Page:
It's no secret that the U.S. has a less than stellar track record of passing animal protection legislation at the Federal level especially when compared to other countries.
It's also no secret that bipartisan support is needed for any legislation to have hope of passage in the U.S. Congress whether by regular order (via the committee process and traditional rules) or otherwise.
So what does this mean for our efforts to end cosmetics testing on animals in the United States?
I'm optimistic and here's why: Ending cosmetics testing on animals is a bipartisan issue.
First, let's get one misconception out of the way. It is oft-assumed that Republicans don't care about animal suffering. This is simply not true. In my years of work in the animal protection movement, I've worked on a number of bills on various animal issues that had bipartisan support. In recent years, I've met with multiple legislative officers from both sides of the aisle to discuss animal testing for cosmetics, and I can tell you that no one I've talked with, regardless of political party, thinks animals should suffer for beauty products.
As an illustration of this, last June, the California legislature passed the Cruelty Free Cosmetics Resolution with tremendous bi-partisan support. The Resolution was introduced by Senator Block (a Democrat) and it was presented in the Assembly by Assemblymember Maienschein (a Republican). The Resolution called on the federal government to phase out the testing and marketing of cosmetic products that have been tested on animals, and to prioritize the validation and acceptance of additional non-animal tests.
While ending animal cruelty appeals to the hearts and minds of both Republicans and Democrats there are often differences in opinion on how best to stop it. The devil is in the details, and those details can increase or decrease the chances of bipartisan support. Factors that increase the chances of bipartisan support include, sound science, economic viability, industry support, public support and common sense. Ending animal testing for cosmetics has all of these.
Industry, consumers, and animals all benefit from an end to animal testing for cosmetics. Here's how.
• Modern non-animal tests for cosmetics safety are accurate, efficient, and affordable. The tests usually carried out on animals for cosmetics ingredients have alternatives at similar or lower costs which have been approved by the Organization for Economic Co-operation and Development (OECD) as official Test Guidelines. The tests have comparable or higher predictive value for effects on humans than the animal tests that they replace.
• Phasing out animal tests will allow the American cosmetics industry to remain competitive in the global market. Countries around the world increasingly require non-animal safety tests and many have taken steps to prohibit cosmetics testing on animals. On March 11, 2013, the European Union, our nation's largest trading partner, which accounts for nearly half of the global cosmetics market, completed the phase out of animal testing for cosmetics and banned the importation and sale of any new cosmetics that have been tested on animals.
• Harmonization with global markets will help streamline trade and eliminate barriers. Having broadly similar safety testing regulations with our international trading partners could enable each cosmetics product brought to international market to have one safety dossier that would be universally accepted, thus allowing companies to avoid unnecessary bureaucracy, paperwork, and duplication of tests.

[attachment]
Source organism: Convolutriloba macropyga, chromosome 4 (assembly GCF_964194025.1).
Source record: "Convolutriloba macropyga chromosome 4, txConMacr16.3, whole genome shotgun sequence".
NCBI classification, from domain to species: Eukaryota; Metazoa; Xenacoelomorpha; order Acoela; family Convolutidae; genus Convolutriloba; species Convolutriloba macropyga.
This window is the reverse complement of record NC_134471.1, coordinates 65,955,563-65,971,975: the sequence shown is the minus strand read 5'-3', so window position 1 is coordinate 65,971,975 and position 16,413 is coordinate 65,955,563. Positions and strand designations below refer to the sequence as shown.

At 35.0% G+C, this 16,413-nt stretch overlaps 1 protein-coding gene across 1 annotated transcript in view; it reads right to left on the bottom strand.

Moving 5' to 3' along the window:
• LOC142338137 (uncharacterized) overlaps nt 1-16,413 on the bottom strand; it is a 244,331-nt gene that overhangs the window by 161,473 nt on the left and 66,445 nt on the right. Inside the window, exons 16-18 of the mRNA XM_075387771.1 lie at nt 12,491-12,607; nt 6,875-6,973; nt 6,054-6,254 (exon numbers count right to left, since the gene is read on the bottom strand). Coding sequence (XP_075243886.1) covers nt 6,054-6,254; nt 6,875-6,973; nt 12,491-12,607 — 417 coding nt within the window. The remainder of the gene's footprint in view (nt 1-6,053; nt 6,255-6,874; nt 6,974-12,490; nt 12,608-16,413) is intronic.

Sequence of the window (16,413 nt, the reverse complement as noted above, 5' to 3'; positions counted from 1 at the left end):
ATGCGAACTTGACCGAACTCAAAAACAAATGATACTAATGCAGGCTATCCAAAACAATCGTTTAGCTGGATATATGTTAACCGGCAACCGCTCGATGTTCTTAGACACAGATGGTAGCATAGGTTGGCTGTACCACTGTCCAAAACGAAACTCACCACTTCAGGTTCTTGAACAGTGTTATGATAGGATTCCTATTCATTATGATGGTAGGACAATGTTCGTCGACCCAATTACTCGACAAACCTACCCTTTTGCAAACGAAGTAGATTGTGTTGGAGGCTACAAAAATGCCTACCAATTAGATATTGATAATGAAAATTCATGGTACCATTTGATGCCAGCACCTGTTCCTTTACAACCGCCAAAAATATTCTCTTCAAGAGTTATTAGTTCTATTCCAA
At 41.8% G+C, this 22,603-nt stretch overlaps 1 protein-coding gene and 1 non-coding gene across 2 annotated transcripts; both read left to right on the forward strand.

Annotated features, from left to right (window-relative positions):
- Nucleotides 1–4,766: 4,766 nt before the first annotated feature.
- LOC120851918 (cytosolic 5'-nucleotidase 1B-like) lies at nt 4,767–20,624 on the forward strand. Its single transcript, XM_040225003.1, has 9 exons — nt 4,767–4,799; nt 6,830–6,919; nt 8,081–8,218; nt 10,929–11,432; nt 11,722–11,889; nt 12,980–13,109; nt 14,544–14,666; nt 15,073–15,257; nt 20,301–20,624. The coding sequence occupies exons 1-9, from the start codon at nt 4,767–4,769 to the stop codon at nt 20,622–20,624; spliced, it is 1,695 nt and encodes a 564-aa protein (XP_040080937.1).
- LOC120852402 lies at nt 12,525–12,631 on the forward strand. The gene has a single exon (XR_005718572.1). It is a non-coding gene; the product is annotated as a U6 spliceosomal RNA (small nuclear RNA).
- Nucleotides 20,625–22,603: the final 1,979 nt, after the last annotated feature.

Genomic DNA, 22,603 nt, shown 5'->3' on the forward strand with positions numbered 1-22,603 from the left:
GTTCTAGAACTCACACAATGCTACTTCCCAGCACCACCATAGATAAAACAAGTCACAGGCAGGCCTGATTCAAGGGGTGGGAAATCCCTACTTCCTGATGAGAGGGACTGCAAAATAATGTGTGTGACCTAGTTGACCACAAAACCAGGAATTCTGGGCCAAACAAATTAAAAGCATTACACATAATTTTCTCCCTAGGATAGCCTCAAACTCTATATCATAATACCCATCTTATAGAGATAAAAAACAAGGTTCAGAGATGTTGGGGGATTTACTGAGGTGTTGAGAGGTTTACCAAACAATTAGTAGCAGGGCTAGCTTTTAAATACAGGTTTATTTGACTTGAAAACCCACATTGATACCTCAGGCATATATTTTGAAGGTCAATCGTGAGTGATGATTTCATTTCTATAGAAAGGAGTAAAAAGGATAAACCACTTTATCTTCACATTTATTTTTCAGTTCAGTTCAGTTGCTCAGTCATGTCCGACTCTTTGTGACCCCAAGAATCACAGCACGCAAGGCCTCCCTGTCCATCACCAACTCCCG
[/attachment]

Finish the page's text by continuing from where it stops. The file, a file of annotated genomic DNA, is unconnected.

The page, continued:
Citing ethical, consumer safety and economic benefits, India banned the testing and sale of animal tested cosmetics in 2014. "Harmonization of India's regulation with that of Europe's cosmetics regulation will ensure an immediate upgrade of India's Safety standards in cosmetics testing using non-animal methods." -Maneka Gandi MP
• Cosmetic manufacturers increasingly accept that animal experiments are unnecessary. After New Zealand passed its ban in 2015, the Cosmetics, Toiletry and Fragrance Association said that they did not need animal tests, adding, "There might be some perception that we are actually testing within New Zealand so it's actually in the best interests of the exporting industry that we have a ban."
• Leading companies support a US phase out of animal tested cosmetics. In 2014, the Humane Cosmetics Act (HR 4148) garnered the endorsement of 133 companies and stakeholders in the cosmetics industry including luxury professional hair care brand Paul Mitchell, global beauty giant The Body Shop, and natural personal care icon Kiss My Face.
• U.S. consumers overwhelming support ending animal testing for cosmetics. Multiple polls show that the public supports cruelty-free cosmetics. Here are a few of the most recent examples.
A March 2015 Nielsen survey found that "not tested on animals" was the most important packaging claim among those surveyed which included consumers ranging from Generation Z to The Greatest Generation - clearly this is a multigenerational value.
The 2013 Gallup annual Values and Beliefs poll revealed that across all age groups the public is increasingly uncomfortable with animal testing. The poll noted, "Only one issue --attitudes toward animal testing -- has acceptance significantly declined, with the shift concentrated among those aged 18 to 34."
• Good for animals. Of course the benefits for the animals really goes without saying. Ending cosmetics testing on animals means animals will no longer have chemicals dripped in their eyes or rubbed on their skin or be routinely injected gassed, force-fed and killed for the sake of a new cosmetic.
Now that's something that all political parties and all species can support!
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